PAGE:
Seriously though, I guess I am of the American School. In a recent training video on Domestic Violence, I shot the entire scene wide (working with one camera) got several good takes, then got some medium and extreme close up shots in other takes, but let the actors do the entire scene. It was a scene that built in tension and action. It was also verey loose with dialog, as it was not tightly scripted, there was a lot of ad lib on their parts. I had no problems in post with dialogue, but that darn sweater! (no one following continuity so I had to do some creative cutting to avoid sweater, on, sweater off, sweater on again.) fortunately these were professional actors.

I also do a good deal of talking heads. I usually shoot it wider, then tighter, of course they are usually reading from a prompter, and if they (corporate types not pro actors) can stay close the cutting is relatively easy. I don't tie myself to specific spots to but, I only do it to add some visual variety.

But looking back over more "dramatic" projects, I see that I usually use the master shot, and then get closeups etc later.

Speaking of Hitchcock, one thing I remember reading is that once he had done is extremely detailed storyboards he felt his job was done and the actual filming/editing was superfluous, his vision had been realized. Guess that might be why he wound up placing himself in his films, kept him interested. ;-)
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Old April 28th, 2006, 03:24 PM   #23
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I quit shooting my own movies almost three years ago--too many problems of either focusing too much on the shot and not enough on the actors, scene, etc., or vice versa.

hwm
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Old April 29th, 2006, 12:08 AM   #24
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3d on 2d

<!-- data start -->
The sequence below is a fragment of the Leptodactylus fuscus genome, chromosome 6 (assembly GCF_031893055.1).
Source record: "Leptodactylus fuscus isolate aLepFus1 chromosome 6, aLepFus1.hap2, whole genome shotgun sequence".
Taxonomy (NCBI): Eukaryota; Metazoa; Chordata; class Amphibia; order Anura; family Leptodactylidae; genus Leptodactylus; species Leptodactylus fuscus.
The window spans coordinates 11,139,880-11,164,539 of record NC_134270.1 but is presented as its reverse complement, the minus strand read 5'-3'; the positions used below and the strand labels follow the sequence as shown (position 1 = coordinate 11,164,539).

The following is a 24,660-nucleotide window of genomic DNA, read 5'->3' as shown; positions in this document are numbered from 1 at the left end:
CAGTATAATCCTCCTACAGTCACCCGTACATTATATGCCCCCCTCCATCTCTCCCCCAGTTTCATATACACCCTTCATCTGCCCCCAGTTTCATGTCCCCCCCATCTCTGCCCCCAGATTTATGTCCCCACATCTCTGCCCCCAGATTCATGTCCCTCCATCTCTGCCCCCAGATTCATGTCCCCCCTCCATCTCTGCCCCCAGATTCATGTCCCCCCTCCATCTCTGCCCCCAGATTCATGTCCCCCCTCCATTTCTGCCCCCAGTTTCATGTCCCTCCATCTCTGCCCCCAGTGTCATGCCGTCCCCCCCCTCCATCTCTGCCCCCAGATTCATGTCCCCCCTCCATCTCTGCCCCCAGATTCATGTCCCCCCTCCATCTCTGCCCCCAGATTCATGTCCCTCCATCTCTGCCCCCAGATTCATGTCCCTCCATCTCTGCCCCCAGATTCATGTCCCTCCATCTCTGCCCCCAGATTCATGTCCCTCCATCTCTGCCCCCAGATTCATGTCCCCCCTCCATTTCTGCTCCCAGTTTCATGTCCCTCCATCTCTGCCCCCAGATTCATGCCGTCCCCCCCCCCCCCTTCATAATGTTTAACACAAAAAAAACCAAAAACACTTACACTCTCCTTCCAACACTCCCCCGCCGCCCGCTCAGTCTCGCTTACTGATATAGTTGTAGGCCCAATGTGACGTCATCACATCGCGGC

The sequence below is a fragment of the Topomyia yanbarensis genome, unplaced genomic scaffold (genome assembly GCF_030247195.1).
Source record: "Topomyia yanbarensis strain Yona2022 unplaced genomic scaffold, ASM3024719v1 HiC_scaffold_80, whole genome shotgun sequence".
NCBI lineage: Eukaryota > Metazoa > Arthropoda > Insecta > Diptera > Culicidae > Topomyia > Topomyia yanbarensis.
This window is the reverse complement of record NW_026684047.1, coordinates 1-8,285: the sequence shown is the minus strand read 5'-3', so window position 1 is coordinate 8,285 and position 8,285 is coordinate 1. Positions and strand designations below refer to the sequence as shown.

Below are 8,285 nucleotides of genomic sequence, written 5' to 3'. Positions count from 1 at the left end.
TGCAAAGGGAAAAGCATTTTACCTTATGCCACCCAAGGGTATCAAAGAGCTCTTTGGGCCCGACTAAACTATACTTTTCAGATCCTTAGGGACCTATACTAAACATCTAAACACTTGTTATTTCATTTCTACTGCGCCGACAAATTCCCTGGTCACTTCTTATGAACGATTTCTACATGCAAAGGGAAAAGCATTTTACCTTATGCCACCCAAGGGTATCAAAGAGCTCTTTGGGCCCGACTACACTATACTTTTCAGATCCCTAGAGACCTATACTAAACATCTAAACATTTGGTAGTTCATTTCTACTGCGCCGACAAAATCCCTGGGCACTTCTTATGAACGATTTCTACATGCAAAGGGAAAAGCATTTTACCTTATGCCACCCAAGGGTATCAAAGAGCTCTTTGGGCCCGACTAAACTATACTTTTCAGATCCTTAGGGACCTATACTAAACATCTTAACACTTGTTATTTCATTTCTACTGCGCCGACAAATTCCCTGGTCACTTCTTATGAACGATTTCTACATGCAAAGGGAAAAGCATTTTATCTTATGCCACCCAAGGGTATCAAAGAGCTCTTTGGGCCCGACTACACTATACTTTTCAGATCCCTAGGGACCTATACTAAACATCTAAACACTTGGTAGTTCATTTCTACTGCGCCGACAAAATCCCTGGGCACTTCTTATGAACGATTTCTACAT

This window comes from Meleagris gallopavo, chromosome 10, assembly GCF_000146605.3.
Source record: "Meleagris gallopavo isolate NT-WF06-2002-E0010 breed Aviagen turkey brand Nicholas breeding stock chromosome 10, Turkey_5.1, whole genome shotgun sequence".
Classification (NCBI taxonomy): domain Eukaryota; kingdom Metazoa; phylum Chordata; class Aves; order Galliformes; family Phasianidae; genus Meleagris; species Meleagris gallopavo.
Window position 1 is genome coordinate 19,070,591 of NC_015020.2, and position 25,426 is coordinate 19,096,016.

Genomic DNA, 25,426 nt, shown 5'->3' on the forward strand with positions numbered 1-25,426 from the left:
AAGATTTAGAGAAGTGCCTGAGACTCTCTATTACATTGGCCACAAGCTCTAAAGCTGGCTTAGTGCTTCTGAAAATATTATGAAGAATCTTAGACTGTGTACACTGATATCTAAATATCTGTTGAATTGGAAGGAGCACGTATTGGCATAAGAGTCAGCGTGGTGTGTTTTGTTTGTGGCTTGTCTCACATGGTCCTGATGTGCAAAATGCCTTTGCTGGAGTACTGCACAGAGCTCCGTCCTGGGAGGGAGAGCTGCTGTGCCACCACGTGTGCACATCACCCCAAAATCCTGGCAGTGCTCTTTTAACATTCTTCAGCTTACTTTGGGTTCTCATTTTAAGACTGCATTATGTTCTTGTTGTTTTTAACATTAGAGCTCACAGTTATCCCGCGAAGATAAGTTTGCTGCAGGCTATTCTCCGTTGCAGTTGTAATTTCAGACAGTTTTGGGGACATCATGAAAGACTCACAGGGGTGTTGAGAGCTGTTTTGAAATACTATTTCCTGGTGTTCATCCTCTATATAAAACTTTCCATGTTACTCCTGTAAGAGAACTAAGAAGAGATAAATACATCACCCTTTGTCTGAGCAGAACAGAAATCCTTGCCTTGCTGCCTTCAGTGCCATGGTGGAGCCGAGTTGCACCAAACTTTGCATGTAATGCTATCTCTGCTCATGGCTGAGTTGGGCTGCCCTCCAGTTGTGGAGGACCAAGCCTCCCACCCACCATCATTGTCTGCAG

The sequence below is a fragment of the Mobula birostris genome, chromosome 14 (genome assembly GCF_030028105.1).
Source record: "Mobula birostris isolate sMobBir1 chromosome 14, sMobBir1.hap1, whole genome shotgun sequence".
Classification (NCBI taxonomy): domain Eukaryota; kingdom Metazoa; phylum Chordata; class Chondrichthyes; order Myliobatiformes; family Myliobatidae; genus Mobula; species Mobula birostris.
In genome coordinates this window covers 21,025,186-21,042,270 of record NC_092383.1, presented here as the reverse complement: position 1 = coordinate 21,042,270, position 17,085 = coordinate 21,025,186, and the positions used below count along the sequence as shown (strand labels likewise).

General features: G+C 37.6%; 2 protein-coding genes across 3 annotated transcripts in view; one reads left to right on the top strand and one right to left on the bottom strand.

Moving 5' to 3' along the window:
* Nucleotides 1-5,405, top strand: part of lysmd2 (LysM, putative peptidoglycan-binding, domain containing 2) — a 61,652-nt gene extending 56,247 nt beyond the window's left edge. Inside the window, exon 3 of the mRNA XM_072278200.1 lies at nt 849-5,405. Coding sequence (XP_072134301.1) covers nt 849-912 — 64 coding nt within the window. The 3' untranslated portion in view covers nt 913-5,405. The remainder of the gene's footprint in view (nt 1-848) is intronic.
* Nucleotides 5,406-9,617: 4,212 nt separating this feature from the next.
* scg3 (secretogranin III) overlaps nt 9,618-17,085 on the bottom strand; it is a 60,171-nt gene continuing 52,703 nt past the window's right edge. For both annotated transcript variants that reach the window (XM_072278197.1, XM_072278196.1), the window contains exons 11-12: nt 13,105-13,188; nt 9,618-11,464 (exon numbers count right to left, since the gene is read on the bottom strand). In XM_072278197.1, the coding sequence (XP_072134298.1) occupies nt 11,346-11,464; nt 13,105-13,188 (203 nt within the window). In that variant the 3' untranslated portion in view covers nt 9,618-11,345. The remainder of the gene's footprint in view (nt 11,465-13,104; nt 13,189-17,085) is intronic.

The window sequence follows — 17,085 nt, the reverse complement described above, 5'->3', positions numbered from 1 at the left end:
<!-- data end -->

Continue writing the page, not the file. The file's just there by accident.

a handy way to approach the establishing shot into close-up scenario is to figure out the master in depth. A wide shot is flat... I ask myself how to incorporate foreground into the background (vise versa), as to when to cut in or out. The idea of shooting a master isn't necessarily easy to edit B/C the cues of cutting are staged.
Just trying to refer to movement within a flat screen. A scene should make you feel like your part of something without sensing a distance from the screen.
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Old May 4th, 2006, 02:03 PM   #25
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Ok well, I'm about to film a music video which will have about 10 different angles. I will obviously film medium and close up shots of each of the band members and a wide shot of the whole band, but there is one 3 second shot of the drummer's hi-hat moving up and down...Would I film the hi-hat through the whole length of the song or just the three seconds I would need it?

The same question movie wise, If I know I will use one high angle shot in a scene, do I film the scene through with the high-angle or just use it once for the shot I'll want?
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Old May 5th, 2006, 07:37 AM   #26
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I would just get those 10 seconds or whatever, maybe a little extra of it for safety, so you can take just the slice of it that looks the coolest. You could get the same with the other band members as well, super tight closeups on them playing...hand strumming, fingers...um...fingering...you get the idea.